Educational Foundations, Policy & Practice
School of Education, Room 238
University of Colorado Boulder
Boulder, CO 80309
Margaret Eisenhart is University Distinguished Professor of Educational Foundations, Policy and Practice/ Research and Evaluation Methodology. Since 2004 she has held the Bob and Judy Charles Endowed Chair of Education. From 1995-98 and 2001-03, she served as Director of Graduate Studies for the School of Education.
Dr. Eisenhart specializes in educational anthropology and ethnographic research methods. Her research focuses on the social and cultural experiences of students in U.S. schools. She has examined racial dynamics and identities among elementary students, gender imagery and relationships among college students, and student experiences of science, technology, engineering, and mathematics (STEM) in high school. From 1999-2009, she directed and studied after-school programs in science and technology for non-privileged girls of color in Denver. Her most recent projects examine high school students’ opportunities to learn STEM and the subsequent pathways they take to college. Some of this research relies on text messaging and Facebook data, as well as more standard ethnographic techniques.
Dr. Eisenhart teaches graduate-level courses in qualitative research methods, qualitative data analysis, and culture and ethnography in schools.
Dr. Eisenhart was the 2001 recipient of the Elizabeth Gee Lectureship Award for outstanding contributions to research, teaching, and service for women and the 2003-04 recipient of the University of Colorado’s Distinguished Research Lectureship, the highest faculty award given at the University of Colorado. She is the author or co-author of over 100 research articles and 3 books: Educated in romance: Women, achievement and college culture; Designing classroom research; and Women’s science: Learning and succeeding from the margin.
Dr. Eisenhart is a Fellow of the American Anthropological Association and a Founding Fellow of the American Educational Research Association. In 2004, she was elected to the National Academy of Education.
PhD Anthropology, University of North Carolina, Chapel Hill, 1980
MA Anthropology, University of North Carolina, Chapel Hill, 1975
BA French Literature, Emory University, Atlanta, GA, 1972
My research is in the subfield of educational anthropology. In general, I study patterns of culture, social interaction, and identity formation that affect academic performance, primarily in the U.S. The data I collect and write about are primarily ethnographic; that is, they come from extended periods of first-hand fieldwork in schools and from in-depth interviews with school participants, and they are primarily qualitative (text-based). In my first book, Educated in Romance: Culture, Achievement and College Culture (1990, University of Chicago Press), Dorothy Holland and I documented how college women—even those identified as high achieving and career oriented as freshmen—made day-to-day choices that were guided by a cultural code that ultimately subordinated success in school to romantic identities. In my latest book, Women's Science: Learning and Succeeding from the Margins (1998, University of Chicago Press), I identified the social and cultural features of school and work settings where women are attracted and succeed in science (or engineering) even if it means lower status and less pay. I have written over 60 articles on these and related topics.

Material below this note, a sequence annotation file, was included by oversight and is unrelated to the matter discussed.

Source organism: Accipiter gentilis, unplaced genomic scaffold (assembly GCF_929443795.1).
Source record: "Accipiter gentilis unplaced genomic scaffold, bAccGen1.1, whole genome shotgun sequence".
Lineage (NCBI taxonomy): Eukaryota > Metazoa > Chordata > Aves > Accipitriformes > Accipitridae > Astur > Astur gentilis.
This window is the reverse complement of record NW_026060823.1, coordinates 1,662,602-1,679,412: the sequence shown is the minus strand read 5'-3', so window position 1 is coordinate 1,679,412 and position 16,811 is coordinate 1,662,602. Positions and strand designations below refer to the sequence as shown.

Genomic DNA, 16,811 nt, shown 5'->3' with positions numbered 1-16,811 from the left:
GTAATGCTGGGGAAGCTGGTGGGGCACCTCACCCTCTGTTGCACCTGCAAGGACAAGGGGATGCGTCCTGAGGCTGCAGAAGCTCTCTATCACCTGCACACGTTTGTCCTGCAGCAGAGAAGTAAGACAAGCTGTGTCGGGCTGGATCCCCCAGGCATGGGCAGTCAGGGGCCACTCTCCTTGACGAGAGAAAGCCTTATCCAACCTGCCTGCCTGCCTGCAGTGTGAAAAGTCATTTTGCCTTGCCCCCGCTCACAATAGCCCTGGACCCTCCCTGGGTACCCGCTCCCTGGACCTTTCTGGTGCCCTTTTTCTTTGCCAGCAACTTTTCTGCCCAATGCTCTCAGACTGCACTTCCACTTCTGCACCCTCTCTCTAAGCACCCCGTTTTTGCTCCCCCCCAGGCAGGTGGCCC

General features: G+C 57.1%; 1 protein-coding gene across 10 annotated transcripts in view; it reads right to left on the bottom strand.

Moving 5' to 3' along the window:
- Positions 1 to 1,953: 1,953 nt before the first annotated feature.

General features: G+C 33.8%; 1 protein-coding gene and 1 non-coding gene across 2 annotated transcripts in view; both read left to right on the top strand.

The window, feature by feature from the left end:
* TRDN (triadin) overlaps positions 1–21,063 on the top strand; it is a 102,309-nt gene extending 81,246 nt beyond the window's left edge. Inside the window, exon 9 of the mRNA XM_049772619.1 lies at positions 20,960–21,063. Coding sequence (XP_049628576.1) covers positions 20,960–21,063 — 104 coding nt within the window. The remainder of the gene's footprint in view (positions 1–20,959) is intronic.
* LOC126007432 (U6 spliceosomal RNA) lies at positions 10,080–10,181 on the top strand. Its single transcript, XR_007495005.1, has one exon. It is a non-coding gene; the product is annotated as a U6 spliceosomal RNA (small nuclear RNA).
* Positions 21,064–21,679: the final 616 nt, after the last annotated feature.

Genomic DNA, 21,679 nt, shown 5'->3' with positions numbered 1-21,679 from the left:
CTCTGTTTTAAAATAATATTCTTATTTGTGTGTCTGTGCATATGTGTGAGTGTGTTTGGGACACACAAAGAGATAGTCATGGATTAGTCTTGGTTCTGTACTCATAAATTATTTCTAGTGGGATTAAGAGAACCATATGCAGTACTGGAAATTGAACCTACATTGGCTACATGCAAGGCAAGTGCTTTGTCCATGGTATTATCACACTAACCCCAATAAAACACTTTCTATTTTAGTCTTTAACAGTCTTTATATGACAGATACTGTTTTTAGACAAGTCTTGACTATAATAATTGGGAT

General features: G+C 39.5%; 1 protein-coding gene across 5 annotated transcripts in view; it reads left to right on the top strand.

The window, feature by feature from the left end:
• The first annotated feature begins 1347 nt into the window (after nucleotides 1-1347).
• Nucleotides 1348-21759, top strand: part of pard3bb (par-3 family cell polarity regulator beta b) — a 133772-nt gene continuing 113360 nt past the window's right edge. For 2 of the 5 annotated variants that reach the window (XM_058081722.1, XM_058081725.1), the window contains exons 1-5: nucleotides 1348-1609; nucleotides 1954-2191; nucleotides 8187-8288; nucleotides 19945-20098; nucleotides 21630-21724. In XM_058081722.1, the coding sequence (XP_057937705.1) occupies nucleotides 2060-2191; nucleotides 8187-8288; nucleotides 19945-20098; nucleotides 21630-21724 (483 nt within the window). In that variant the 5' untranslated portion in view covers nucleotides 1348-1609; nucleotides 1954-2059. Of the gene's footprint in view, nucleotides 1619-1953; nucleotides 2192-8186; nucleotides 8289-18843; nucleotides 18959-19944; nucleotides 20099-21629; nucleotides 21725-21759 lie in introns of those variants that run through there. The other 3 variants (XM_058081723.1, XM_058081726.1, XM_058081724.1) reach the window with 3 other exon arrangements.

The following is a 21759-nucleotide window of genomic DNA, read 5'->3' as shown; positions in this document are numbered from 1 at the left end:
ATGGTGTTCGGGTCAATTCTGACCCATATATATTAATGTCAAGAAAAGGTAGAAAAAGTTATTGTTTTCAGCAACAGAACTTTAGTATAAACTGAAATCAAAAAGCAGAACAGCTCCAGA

In recent years, education research methodology and the professional training of education researchers have become increasingly important topics in my writing. In my second book, with Hilda Borko, Designing Classroom Research: Themes, Issues, and Struggles (1993, Allyn & Bacon), we argued for the compatibility of qualitative and quantitative research methods. The bookís chapter on standards of validity for qualitative research was used as the basis for the National Science Foundation 2000 report, Guiding Principles for Mathematics and Science Education Research Methods. More recently, I have worked on committees of the National Academy of Sciences, the American Educational Research Association, and the Social Science Research Council to help develop standards for qualitative research in education. Publications such as Scientific Research in Education (National Research Council, 2002) and Advancing Scientific Research in Education (NRC, 2004) bear the stamp of my involvement with these issues at the national level.
For the past 10 years I have directed afterschool science and technology outreach and research projects with Denver-area Latina and African-American middle and high school girls. These programs use insights and data gained from my previous work on girls and women in science, along with on-going data collection in the local community, to inform development of science and technology activity units that can attract and sustain the interest of girls in this community. Some of this work is funded by the National Science Foundation.